The History Of Herodotus Volume 1 of 2
Page: 3390. Hearing this, Cyrus was above measure pleased, because he thought that Croesus advised well; and he commended him much and enjoined the spearmen of his guard to perform that which Croesus had advised: and after that he spoke to Croesus thus: "Croesus, since thou art prepared, like a king as thou art, to do good deeds and speak good words, therefore ask me for a gift, whatsoever thou desirest to be given thee forthwith." And he said: "Master, thou wilt most do me a pleasure if thou wilt permit me to send to the god of the Hellenes, whom I honoured most of all gods, these fetters, and to ask him whether it is accounted by him right to deceive those who do well to him." Then Cyrus asked him what accusation he made against the god, that he thus requested; and Croesus repeated to him all that had been in his mind, and the answers of the Oracles, and especially the votive offerings, and how he had been incited by the prophecy to march upon the Persians: and thus speaking he came back again to the request that it might be permitted to him to make this reproach 102 against the god. And Cyrus laughed and said: "Not this only shalt thou obtain from me, Croesus, but also whatsoever thou mayst desire of me at any time." Hearing this Croesus sent certain of the Lydians to Delphi, enjoining them to lay the fetters upon the threshold of the temple and to ask the god whether he felt no shame that he had incited Croesus by his prophecies to march upon the Persians, persuading him that he should bring to an end the empire of Cyrus, seeing that these were the first-fruits of spoil which he had won from it,—at the same time displaying the fetters. This they were to ask, and moreover also whether it was thought right by the gods of the Hellenes to practice ingratitude.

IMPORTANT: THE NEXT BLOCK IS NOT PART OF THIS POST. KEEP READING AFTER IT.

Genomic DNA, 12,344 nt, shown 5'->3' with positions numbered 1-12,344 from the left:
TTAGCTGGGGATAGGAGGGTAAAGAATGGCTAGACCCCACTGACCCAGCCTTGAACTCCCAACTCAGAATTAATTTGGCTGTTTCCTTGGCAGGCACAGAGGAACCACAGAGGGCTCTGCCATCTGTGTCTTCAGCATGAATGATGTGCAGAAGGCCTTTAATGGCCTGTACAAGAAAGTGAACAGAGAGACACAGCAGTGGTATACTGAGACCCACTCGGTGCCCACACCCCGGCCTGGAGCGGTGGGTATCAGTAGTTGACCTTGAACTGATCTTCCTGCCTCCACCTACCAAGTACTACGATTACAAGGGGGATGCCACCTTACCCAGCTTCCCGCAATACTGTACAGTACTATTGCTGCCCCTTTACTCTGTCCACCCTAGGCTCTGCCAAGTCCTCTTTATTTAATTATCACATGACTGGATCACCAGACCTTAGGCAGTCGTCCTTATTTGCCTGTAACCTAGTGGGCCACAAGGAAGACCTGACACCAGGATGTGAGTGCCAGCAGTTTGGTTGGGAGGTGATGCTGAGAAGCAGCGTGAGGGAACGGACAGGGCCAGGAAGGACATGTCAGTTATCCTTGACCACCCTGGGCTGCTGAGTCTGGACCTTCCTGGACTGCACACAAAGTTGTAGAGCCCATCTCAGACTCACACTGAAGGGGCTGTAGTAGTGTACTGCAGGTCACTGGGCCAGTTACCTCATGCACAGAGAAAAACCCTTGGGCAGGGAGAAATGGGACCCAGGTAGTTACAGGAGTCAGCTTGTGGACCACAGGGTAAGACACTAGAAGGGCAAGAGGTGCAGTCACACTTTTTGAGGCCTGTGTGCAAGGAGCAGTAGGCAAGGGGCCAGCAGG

91. When the Lydians came and repeated that which they were enjoined to say, it is related that the Pythian prophetess spoke as follows: "The fated destiny it is impossible even for a god to escape. And Croesus paid the debt due for the sin of his fifth ancestor, who being one of the spearmen of the Heracleidai followed the treacherous device of a woman, and having slain his master took possession of his royal dignity, which belonged not to him of right. And although Loxias eagerly desired that the calamity of Sardis might come upon the sons of Croesus and not upon Croesus himself, it was not possible for him to draw the Destinies aside from their course; but so much as these granted he brought to pass, and gave it as a gift to Croesus: for he put off the taking of Sardis by three years; and let Croesus be assured that he was taken prisoner later by these years than the fated time: moreover secondly, he assisted him when he was about to be burnt. And as to the oracle which was given, Croesus finds fault with good ground: for Loxias told him beforehand that if he should march upon the Persians he should destroy a great empire: and he upon hearing this, if he wished to take counsel well, ought to have sent and asked further whether the god meant his own empire or that of Cyrus: but as he did not comprehend that which was uttered and did not ask again, let him pronounce himself to be the cause of that which followed. To him also 103 when he consulted the Oracle for the last time Loxias said that which he said concerning a mule; but this also he failed to comprehend: for Cyrus was in fact this mule, seeing that he was born of parents who were of two different races, his mother being of nobler descent and his father of less noble: for she was a Median woman, daughter of Astyages and king of the Medes, but he was a Persian, one of a race subject to the Medes, and being inferior in all respects he was the husband of one who was his royal mistress." Thus the Pythian prophetess replied to the Lydians, and they brought the answer back to Sardis and repeated it to Croesus; and he, when he heard it, acknowledged that the fault was his own and not that of the god. With regard then to the empire of Croesus and the first conquest of Ionia, it happened thus.